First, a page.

Mobile Phone Companies Can Now Block Unwanted Calls

Category: Technology/Innovations


Unlocking Word Meanings

Read the following words/expressions found in today’s article.

  1. ruling / ˈru lɪŋ / (n) – a decision that was made by someone with authority

    The public is disappointed with the judge’s ruling.

  2. automated / ˈɔ təˌmeɪtɪd / (adj) – controlled by a machine, usually a computer

    The automated equipment at the factory can assemble a product in just two minutes.

  3. scammer / ˈskæm ər / (n) – a person who engages in dishonest trade

    The scammer was able to steal $1,000 from Josh’s card.

  4. pass (someone) off as (someone/something) / pæs ɔf əz / (idiom) – to make others think that a person is someone he or she is not

    He was arrested because he tried to pass himself off as a doctor, but his patient found out that he was a fake.

  5. stem the tide / stɛm ðə taɪd / (idiom) – to control something so that it stops from progressing or increasing

    The new law stemmed the tide of crimes in the city.


Read the text below.

The US Federal Communications Commission (FCC) has a new ruling that gives mobile phone companies the right to automatically block unwanted phone calls.

Robocalls or automated spam phone calls have become problematic due to cheap mass calling software. Although mobile phone companies already have robocall blocking for their customers, the service is available only by request.

This setup changes under the FCC’s new ruling. Now, mobile phone companies can automatically block robocalls even if the customers did not opt into the service. They can also block calls from unknown numbers. Mobile phone companies will be using technology similar to spam mail checking, in which algorithms and network scanning are employed.

According to a report, Americans receive around five billion robocalls on a monthly basis. Some of these robocalls are valid and come from schools, banks, or medical institutions. The majority, on the other hand, are from scammers trying to pass themselves off as authorities, like government officials or debt collectors. As a result, the FCC gets more than 200,000 complaints every month, prompting the agency to make a firm plan against robocalls.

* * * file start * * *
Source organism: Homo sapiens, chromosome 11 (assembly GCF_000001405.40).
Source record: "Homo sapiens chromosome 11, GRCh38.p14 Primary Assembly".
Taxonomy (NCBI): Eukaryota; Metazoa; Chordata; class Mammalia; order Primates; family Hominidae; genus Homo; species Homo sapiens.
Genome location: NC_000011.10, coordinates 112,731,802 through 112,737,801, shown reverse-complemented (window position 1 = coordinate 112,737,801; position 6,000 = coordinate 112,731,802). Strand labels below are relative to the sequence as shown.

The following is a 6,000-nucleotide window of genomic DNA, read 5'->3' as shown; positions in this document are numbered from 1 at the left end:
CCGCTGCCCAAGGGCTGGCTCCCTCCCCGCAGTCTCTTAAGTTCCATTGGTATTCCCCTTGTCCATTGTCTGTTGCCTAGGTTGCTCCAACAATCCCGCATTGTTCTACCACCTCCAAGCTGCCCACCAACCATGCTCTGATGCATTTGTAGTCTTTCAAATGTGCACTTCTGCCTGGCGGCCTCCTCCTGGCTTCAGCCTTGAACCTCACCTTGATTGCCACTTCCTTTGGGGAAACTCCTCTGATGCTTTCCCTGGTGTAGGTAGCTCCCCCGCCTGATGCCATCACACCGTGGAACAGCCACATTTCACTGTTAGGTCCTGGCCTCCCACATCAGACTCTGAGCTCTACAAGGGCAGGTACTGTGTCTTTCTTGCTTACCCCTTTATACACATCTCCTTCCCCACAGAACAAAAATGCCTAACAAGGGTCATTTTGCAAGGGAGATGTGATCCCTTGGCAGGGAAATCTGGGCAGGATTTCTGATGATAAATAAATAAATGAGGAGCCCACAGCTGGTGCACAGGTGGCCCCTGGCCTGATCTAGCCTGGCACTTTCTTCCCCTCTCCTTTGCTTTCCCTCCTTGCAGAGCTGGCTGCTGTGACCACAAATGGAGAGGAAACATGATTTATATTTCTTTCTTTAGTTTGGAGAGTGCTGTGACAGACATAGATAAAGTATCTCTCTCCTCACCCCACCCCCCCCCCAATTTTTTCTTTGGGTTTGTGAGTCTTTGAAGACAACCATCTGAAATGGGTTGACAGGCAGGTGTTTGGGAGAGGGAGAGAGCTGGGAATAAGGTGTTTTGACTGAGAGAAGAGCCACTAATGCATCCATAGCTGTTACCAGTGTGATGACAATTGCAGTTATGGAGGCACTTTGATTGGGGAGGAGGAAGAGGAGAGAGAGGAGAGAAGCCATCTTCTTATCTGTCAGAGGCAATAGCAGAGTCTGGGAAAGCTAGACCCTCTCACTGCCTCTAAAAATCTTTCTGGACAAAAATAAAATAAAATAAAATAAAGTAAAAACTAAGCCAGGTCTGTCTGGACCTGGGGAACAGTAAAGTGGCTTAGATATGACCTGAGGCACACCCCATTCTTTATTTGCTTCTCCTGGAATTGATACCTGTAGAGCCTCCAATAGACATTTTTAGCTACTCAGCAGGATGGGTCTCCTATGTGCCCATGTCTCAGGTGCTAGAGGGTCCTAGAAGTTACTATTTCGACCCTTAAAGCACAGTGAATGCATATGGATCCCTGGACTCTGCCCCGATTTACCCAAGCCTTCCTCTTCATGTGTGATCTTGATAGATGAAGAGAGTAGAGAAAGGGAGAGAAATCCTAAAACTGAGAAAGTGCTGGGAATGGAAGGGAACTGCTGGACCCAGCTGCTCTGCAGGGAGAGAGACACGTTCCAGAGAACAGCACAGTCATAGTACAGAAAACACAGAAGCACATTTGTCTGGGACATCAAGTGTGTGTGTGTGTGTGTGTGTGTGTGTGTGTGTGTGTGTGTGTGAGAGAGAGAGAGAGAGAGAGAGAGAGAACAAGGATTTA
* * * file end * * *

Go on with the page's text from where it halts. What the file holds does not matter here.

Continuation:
The FCC’s chairman applauds mobile phone companies that have promised to deploy the service. The agency also encourages others to do the same to help stem the tide of robocalls.

However, robocall blocking might not be free because it is up to mobile phone companies to decide on the cost. Nonetheless, FCC Commissioner Geoffrey Starks hopes that the service is free-of-charge. He said that companies will save more money anyway as networks become less congested and customer service will deal with fewer complaints.

Viewpoint Discussion

Enjoy a discussion with your tutor.

Discussion A

• What do you think will happen if robocalls were not stopped? Discuss.
• Instead of robocalls, what can schools, banks, or medical institutions use to reach people? Explain.

Discussion B

• How can people avoid scams in different communication platforms (e.g. phone call, e-mail)? Discuss.
• Do you think technology has made it easier or harder for people to scam others? Explain.